A myriad of studies completed dating back to the late 1980s attempt to demonstrate “environmental value”.  Most of these studies have shown rather tenuous linkages or used meaningless metrics. Interestingly, most of these studies link to equity markets – i.e., stock prices.  Maybe because stock prices grab headlines, are tied to compensation or are the target to which Boards and senior executive generally manage.

The thought is still on point2. More interesting, however, is the thought we expressed that sustainability value is more appropriately viewed in the context of bonds rather than equities (long term versus short term). Today, that is proving true as demonstrated by the global growth of clean energy financing through bonds which according to Bloomberg New Energy Finance, rose 16% last year to a record $310 billion, boosted by commitments to sustainability investments from Deutsche Bank, Citigroup, Barclays, Bank of American, Credit Agricole, Goldman Sachs and BlackRock.

As we said in 2011, “Given … the lackluster historical success of valuation of environmental/sustainability matters in the context of stock prices – perhaps it is time to redirect our efforts at finding relevant and credible metrics.”

Are Customers Stupid?  About twenty years ago I wrote a thought piece on sustainability and circulated it to a small group of colleagues. My basic premise was that sustainable products are a luxury for those able to afford the price differential or willing to accept certain trade-offs. For example, alternative fuel vehicles cost more than comparable gasoline powered cars, so alternative fuel vehicles were not likely to be economically successful in low-income populations. On the flip side, those able to pay more for the sustainability attributes of alternative fuel vehicles had to accept trade-offs in vehicle size, performance and selection.

This premise remains valid today, although the situation has improved. We now have more options for electric/hybrid vehicles and prices have come down for many makes/models, so trade-offs have been reduced in this instance. But other sustainable products still cost more, and the perception of performance trade offs still exists.

Four years ago, we wrote about a study undertaken by professors of marketing at William & Mary, Ohio State and the University of Texas. The study results were presented in The Sustainability Liability: Potential Negative Effects of Ethicality on Product Preference. Briefly, the authors’ study demonstrated that customers frequently feel that improving ethical aspects of a product reduces the ability of the product to fully perform its expected function. In addition, the authors demonstrated the impact of bias on the part of customers when they are being observed (such as in a survey scenario) versus when they aren’t observed (or don’t know it). Connect the dots – customers being observed as part of new product research aren’t likely to show their true concerns about sustainable products and may not buy them when they are available 3.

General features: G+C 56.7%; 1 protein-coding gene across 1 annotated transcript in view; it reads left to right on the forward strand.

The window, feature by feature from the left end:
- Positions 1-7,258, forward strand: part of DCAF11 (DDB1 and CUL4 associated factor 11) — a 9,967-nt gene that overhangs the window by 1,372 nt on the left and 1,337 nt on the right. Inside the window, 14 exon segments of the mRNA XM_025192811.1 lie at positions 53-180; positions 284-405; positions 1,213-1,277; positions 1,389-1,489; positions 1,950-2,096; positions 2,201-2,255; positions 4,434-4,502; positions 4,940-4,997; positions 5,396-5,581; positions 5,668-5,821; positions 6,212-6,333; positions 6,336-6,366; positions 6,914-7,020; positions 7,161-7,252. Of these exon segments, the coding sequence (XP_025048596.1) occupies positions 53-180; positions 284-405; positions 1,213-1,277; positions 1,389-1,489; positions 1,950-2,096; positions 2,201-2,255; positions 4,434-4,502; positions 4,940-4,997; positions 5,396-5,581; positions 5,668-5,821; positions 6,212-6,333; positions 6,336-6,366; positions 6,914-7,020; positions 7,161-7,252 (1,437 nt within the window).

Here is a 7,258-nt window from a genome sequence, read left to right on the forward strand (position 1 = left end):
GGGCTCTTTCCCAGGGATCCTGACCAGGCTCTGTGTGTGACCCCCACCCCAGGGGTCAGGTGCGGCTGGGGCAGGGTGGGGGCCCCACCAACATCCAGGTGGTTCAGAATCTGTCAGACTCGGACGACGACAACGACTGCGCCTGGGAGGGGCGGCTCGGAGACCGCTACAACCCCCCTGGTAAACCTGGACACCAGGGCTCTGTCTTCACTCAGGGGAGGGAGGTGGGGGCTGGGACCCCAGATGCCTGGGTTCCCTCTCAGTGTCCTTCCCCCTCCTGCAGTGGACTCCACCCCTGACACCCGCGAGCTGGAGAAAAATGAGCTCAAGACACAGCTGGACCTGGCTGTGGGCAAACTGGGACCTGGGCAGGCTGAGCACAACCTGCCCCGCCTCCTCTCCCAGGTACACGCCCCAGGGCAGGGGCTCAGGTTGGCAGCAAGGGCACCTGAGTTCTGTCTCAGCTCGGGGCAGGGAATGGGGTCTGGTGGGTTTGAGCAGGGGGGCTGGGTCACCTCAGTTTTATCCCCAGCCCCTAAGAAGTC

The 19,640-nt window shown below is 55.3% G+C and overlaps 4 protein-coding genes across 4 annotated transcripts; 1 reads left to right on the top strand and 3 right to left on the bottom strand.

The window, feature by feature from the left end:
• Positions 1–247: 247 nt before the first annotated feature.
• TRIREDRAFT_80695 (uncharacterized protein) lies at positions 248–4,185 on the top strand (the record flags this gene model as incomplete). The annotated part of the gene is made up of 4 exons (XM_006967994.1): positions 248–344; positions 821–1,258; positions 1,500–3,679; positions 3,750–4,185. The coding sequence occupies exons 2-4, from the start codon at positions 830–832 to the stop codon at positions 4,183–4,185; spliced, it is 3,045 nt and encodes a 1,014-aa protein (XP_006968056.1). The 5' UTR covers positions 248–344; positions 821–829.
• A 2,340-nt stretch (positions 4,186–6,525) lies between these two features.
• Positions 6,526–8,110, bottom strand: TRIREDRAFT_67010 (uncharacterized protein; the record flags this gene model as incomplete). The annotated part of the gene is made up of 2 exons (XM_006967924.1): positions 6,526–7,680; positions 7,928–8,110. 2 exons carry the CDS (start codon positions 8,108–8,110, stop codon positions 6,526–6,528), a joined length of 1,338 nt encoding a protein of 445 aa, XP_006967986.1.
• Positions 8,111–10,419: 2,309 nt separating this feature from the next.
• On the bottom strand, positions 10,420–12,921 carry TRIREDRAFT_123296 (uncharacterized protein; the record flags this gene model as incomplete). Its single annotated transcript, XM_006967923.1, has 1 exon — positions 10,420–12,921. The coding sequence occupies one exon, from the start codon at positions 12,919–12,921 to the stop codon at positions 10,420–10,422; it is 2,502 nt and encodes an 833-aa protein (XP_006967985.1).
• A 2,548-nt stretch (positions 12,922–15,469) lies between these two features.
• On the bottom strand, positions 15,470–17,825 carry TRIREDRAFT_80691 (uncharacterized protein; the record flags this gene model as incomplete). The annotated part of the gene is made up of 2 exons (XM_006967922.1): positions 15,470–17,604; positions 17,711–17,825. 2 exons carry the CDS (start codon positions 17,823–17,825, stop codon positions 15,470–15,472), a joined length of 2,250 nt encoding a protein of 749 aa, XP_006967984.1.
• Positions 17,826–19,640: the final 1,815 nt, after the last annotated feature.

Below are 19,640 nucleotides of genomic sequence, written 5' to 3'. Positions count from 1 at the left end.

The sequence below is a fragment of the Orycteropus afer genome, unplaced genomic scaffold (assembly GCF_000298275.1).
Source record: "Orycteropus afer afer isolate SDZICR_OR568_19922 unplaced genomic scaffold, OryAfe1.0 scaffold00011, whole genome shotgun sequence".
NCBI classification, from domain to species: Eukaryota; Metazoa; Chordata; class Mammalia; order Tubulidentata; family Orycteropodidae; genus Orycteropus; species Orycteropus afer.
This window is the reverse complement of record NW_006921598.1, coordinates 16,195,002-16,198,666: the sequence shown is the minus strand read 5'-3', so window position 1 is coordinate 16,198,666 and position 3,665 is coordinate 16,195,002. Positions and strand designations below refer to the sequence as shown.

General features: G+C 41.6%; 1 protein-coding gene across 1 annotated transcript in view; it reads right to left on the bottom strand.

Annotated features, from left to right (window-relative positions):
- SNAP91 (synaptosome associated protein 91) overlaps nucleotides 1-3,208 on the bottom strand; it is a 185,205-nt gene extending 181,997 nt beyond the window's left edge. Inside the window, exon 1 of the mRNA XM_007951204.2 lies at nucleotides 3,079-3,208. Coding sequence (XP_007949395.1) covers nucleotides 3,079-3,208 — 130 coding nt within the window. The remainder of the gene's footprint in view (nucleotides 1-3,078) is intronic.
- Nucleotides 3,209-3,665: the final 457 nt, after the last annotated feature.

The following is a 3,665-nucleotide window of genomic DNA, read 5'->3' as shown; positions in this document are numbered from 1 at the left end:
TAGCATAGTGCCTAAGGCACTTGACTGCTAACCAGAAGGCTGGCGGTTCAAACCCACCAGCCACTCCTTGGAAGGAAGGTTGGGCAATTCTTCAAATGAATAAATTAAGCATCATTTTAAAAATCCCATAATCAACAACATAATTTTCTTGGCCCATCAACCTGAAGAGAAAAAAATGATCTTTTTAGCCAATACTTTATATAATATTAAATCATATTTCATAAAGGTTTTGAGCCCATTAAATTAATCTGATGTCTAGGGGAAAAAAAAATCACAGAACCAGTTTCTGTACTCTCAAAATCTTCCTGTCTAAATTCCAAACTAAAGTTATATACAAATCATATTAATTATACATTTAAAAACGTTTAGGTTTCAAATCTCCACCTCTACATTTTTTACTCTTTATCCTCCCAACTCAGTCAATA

Going back to automobiles, Tesla has done a good job of battling perceptions of driving performance (such as creating an Insane driving mode that rivals traditional supercars in 0-60 times) and range limits. Few other companies or products seem to have attacked the trade-off perceptions in a similar manner.

To sum it up, you need to understand your customers’ key buying criteria, and how their perceptions of sustainability impact their decisions.

Don’t be Stupid.  Approach internal decision makers in their terms and you keep their attention with a higher likelihood of success. Or ignore that and emphasize ill-defined, unproven or irrelevant pie-in-the-sky sustainability concepts and see where that gets you.

To begin, you need to understand the company, how it operates and why it exists. Act as though you are the VP of Operations, Marketing, Communications, Supply Chain, Product Development and HR. Pretend you are working on a case study at Harvard Business School. Learn as much as you can, such as:

  • What does the company make or offer? What need does it fill? Why does that need exist in the first place?
  • What are key internal words, phrases, programs and initiatives?
  • What are the manufacturing processes involved?
  • What is the manufacturing capacity and efficiency?
  • How does the company make money?
  • What are the most critical aspects of revenue generation and profitability?
  • What are the direct and indirect cost drivers with the biggest impact?
  • Why are certain suppliers used? What are your company’s key buying criteria?
  • Why do customers buy from your company? What are your customers’ key buying criteria?
  • What is important in a new product? How is the market analyzed and demand predicted?
  • Who are the most important audiences for the company’s external communications?
  • Why do employees work at the company? What is important to them?
  • What are the different relevant compensation programs, metrics and triggers?

After learning “the business” you can then put on your other hat and identify where sustainability initiatives may make sense. Where you  find a potential project, your pitch should be about the relevant business benefits using the appropriate business words. The word “relevant” is emphasized.  Unless specifically prompted by management, don’t use the word sustainability until near the end of any conversation: “Oh, and we also get to highlight this as a sustainability success, too.”

What? Why de-emphasize the sustainability aspects? Your audience is likely to be focused on traditional drivers/metrics of the company’s financial performance. Capital is limited, revenues need to increase, costs need to decrease, the stock price is too low and competitors are gaining market share. Cynical management only needs one reason to pull the plug and divert attention/funding away from the sustainability initiative.  Remember your audience and what your ultimate goal is.